Pieces of cowling come flying by! “WHAT the DEVIL was THAT!?” Something is flittering in the wind . . . All is quiet once more. He wipes the sweat from his eyes with shaking hands. His knees keep on jumping uncontrollably on the rudder pedals. He feels the first symptoms of nausea combined with a creeping feeling of disorientation flow to his head. For a moment he hesitates. “Have to keep my wits about me”. The controls respond smoothly. All the air-operated instruments are functioning normally. A decision is called for and is mad expeditiously!
“I gotta get down quick!!”
A textbook approach and landing is executed. A minute’s silence with only a faint engine ticking noise passes while all muscles slowly relax, head rolling back to ease the strain, eyes closed. His hands slip slowly from the joystick.
Stiffly and with wobbling legs, he alights from the VP and makes his way to the business end of the engine . . . yep, sure enough, there where the propeller should be is only a shining smooth drive surface. The flange, bolts, nuts and crush plate have departed for better hunting grounds.
“Hells bells, . . . wonder where that lot went?”, he mutters. He slowly strolls around the cowl, methodically eyeballing the fuselage skin while running a practiced hand over the engine cover.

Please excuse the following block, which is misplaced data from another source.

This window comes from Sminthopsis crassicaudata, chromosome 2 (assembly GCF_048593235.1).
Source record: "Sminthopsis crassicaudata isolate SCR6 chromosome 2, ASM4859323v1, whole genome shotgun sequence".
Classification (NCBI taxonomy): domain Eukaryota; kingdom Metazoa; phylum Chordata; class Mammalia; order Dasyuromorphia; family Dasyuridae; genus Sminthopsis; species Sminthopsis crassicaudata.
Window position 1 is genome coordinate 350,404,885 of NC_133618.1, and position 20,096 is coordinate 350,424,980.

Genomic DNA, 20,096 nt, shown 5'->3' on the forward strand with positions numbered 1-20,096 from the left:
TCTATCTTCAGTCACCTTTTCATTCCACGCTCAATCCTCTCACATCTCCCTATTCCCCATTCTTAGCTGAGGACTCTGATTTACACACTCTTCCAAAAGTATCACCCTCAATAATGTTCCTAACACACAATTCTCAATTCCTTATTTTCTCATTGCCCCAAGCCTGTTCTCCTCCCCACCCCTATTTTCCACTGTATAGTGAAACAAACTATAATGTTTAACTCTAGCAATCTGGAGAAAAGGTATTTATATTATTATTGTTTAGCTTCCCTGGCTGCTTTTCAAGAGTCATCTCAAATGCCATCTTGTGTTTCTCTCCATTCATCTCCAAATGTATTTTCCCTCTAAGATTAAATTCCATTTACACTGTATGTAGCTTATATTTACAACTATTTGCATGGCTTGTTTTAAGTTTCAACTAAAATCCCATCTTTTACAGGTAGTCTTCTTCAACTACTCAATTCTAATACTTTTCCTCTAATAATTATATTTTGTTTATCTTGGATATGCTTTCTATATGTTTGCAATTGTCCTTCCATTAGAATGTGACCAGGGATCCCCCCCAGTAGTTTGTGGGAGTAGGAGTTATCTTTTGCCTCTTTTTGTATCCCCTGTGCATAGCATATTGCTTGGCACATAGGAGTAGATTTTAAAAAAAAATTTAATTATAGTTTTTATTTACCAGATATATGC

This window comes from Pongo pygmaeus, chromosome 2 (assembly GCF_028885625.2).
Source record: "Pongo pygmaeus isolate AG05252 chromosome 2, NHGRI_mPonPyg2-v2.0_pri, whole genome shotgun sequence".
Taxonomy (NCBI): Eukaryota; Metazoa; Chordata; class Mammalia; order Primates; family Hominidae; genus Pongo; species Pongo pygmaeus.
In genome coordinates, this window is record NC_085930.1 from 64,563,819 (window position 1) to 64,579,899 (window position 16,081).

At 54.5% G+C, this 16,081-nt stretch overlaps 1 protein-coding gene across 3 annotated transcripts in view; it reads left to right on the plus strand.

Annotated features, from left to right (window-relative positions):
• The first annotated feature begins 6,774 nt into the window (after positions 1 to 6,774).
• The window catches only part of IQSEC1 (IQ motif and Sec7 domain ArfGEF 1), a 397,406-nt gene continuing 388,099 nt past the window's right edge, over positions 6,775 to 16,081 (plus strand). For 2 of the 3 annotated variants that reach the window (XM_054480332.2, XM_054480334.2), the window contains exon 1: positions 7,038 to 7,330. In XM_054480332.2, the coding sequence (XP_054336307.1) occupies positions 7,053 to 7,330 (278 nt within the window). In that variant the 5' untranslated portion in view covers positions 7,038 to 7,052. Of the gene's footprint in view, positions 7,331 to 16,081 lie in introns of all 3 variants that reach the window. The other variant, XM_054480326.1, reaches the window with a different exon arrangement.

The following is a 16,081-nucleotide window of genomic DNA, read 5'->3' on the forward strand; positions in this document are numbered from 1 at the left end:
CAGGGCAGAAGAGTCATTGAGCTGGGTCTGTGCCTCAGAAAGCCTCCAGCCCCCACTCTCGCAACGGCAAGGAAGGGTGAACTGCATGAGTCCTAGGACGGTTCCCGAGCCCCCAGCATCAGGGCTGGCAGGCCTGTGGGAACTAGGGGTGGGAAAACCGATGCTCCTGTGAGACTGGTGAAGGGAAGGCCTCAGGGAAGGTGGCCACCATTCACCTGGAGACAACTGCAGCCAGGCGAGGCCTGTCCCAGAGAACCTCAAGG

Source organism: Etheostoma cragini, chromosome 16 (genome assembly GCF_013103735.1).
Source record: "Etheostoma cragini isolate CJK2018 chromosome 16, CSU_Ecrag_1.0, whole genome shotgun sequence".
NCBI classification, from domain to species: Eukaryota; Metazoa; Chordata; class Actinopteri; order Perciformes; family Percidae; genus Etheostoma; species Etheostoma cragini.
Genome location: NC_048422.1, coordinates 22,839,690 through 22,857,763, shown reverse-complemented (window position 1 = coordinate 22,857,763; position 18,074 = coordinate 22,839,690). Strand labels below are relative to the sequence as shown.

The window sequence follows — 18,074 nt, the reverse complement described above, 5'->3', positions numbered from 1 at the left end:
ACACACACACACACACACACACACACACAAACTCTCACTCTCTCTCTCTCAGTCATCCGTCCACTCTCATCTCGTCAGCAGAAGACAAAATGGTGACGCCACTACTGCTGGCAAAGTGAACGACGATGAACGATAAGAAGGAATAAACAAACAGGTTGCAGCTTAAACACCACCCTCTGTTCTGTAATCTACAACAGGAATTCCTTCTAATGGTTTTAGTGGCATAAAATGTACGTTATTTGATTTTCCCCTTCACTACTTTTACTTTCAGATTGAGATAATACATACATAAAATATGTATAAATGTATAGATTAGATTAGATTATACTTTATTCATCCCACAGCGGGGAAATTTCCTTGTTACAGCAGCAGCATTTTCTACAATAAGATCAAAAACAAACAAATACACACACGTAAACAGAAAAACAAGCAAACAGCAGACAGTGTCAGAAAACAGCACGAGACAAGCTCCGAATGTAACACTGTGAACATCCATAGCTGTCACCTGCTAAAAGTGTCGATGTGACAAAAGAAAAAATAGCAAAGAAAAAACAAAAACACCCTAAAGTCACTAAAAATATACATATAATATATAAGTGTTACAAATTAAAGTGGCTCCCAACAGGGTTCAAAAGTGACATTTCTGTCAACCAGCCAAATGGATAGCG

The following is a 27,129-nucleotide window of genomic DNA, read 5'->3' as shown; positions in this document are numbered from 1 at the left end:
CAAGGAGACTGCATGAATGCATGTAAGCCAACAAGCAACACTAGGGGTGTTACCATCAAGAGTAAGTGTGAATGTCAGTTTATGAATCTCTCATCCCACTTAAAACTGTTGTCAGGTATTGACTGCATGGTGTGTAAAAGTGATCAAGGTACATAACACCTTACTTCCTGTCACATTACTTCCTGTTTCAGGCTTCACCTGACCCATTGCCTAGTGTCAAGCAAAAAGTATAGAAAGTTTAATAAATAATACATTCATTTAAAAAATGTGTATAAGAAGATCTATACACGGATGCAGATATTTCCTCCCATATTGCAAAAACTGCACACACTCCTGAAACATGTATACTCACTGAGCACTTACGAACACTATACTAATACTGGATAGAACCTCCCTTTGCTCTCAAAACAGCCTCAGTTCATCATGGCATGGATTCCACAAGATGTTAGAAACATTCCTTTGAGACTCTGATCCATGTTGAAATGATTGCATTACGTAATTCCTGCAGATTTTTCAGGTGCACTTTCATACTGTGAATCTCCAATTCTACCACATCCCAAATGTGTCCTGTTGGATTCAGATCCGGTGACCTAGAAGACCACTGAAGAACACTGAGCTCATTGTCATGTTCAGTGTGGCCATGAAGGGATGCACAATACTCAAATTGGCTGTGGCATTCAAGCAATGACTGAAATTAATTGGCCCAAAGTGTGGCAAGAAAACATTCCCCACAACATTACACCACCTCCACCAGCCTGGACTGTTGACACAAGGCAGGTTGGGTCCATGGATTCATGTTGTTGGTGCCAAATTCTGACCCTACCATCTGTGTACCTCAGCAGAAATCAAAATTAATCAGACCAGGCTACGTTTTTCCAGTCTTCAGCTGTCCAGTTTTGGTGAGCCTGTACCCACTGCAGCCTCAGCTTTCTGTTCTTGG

On closer inspection, he notices pieces of cowling missing. Cracks in the fiber stretch away in a crazy crisscross pattern. Something . . . who knows what . . . has struck the cowling whilst gliding down to mother earth!
Questions race through his mind. . . .Where is the propeller? . . . How did the prop come off?....Where is the drive-flange, bolts, nuts, and crush plate?
Surveying his immediate surroundings he comes to the conclusion that he will have to walk to a road and hitch a lift home. Having tied the VP down with bits and scraps of rope scavenged from under the seat, he glances furtively at the aircraft, heaves a final relieved sigh, takes a thumb rule bearing and heads north.
The next day Jan returned to his VP with a handful of helpers, a promise of “. . . five rand, for the one that finds my propeller” ringing in their ears. He went back home. Feeling dejected and totally out of sorts, the telephone call came as a welcome interruption:-
‘One of the searches found the propeller standing upright in a mealieland about one kilometer distant from the place where you have landed” the voice at the other end informed him, “ . . . better get over here . . ., have a look for yourself!”